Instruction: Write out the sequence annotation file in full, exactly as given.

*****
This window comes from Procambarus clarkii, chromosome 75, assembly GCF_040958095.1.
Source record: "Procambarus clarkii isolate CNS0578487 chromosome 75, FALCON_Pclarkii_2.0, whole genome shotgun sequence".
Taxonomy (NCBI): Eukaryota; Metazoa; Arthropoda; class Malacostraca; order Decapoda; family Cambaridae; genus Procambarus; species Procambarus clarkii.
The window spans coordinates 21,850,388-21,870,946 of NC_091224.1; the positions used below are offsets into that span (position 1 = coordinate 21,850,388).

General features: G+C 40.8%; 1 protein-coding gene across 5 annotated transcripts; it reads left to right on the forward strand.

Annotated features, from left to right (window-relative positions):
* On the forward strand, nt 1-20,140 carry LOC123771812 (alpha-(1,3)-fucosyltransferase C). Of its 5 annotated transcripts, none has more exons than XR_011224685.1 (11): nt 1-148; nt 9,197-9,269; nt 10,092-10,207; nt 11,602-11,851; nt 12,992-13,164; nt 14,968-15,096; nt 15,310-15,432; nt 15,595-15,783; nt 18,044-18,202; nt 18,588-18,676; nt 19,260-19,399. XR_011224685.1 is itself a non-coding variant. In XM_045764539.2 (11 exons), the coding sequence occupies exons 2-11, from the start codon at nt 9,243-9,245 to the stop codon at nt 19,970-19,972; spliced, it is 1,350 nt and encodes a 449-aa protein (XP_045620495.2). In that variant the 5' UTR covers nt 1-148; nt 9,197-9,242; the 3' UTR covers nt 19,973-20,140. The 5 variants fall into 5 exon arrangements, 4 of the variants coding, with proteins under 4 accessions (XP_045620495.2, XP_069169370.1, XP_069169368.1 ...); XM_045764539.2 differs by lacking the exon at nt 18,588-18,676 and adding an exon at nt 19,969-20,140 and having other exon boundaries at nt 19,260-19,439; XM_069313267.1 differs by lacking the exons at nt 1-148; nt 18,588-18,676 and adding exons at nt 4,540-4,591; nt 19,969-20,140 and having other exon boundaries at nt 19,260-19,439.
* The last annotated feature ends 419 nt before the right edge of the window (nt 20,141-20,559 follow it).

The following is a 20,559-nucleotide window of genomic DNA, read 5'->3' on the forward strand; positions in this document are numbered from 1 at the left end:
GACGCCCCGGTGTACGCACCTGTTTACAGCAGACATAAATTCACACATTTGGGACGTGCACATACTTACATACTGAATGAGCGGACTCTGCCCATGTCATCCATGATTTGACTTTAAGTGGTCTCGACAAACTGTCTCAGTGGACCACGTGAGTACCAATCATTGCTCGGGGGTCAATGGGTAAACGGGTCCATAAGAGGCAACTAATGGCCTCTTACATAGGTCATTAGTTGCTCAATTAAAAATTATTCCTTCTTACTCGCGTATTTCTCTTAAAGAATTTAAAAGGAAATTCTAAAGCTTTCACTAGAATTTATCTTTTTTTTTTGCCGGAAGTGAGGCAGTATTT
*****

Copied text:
This window comes from Procambarus clarkii, chromosome 75, assembly GCF_040958095.1.
Source record: "Procambarus clarkii isolate CNS0578487 chromosome 75, FALCON_Pclarkii_2.0, whole genome shotgun sequence".
Taxonomy (NCBI): Eukaryota; Metazoa; Arthropoda; class Malacostraca; order Decapoda; family Cambaridae; genus Procambarus; species Procambarus clarkii.
The window spans coordinates 21,850,388-21,870,946 of NC_091224.1; the positions used below are offsets into that span (position 1 = coordinate 21,850,388).

General features: G+C 40.8%; 1 protein-coding gene across 5 annotated transcripts; it reads left to right on the forward strand.

Annotated features, from left to right (window-relative positions):
* On the forward strand, nt 1-20,140 carry LOC123771812 (alpha-(1,3)-fucosyltransferase C). Of its 5 annotated transcripts, none has more exons than XR_011224685.1 (11): nt 1-148; nt 9,197-9,269; nt 10,092-10,207; nt 11,602-11,851; nt 12,992-13,164; nt 14,968-15,096; nt 15,310-15,432; nt 15,595-15,783; nt 18,044-18,202; nt 18,588-18,676; nt 19,260-19,399. XR_011224685.1 is itself a non-coding variant. In XM_045764539.2 (11 exons), the coding sequence occupies exons 2-11, from the start codon at nt 9,243-9,245 to the stop codon at nt 19,970-19,972; spliced, it is 1,350 nt and encodes a 449-aa protein (XP_045620495.2). In that variant the 5' UTR covers nt 1-148; nt 9,197-9,242; the 3' UTR covers nt 19,973-20,140. The 5 variants fall into 5 exon arrangements, 4 of the variants coding, with proteins under 4 accessions (XP_045620495.2, XP_069169370.1, XP_069169368.1 ...); XM_045764539.2 differs by lacking the exon at nt 18,588-18,676 and adding an exon at nt 19,969-20,140 and having other exon boundaries at nt 19,260-19,439; XM_069313267.1 differs by lacking the exons at nt 1-148; nt 18,588-18,676 and adding exons at nt 4,540-4,591; nt 19,969-20,140 and having other exon boundaries at nt 19,260-19,439.
* The last annotated feature ends 419 nt before the right edge of the window (nt 20,141-20,559 follow it).

The following is a 20,559-nucleotide window of genomic DNA, read 5'->3' on the forward strand; positions in this document are numbered from 1 at the left end:
GACGCCCCGGTGTACGCACCTGTTTACAGCAGACATAAATTCACACATTTGGGACGTGCACATACTTACATACTGAATGAGCGGACTCTGCCCATGTCATCCATGATTTGACTTTAAGTGGTCTCGACAAACTGTCTCAGTGGACCACGTGAGTACCAATCATTGCTCGGGGGTCAATGGGTAAACGGGTCCATAAGAGGCAACTAATGGCCTCTTACATAGGTCATTAGTTGCTCAATTAAAAATTATTCCTTCTTACTCGCGTATTTCTCTTAAAGAATTTAAAAGGAAATTCTAAAGCTTTCACTAGAATTTATCTTTTTTTTTTGCCGGAAGTGAGGCAGTATTT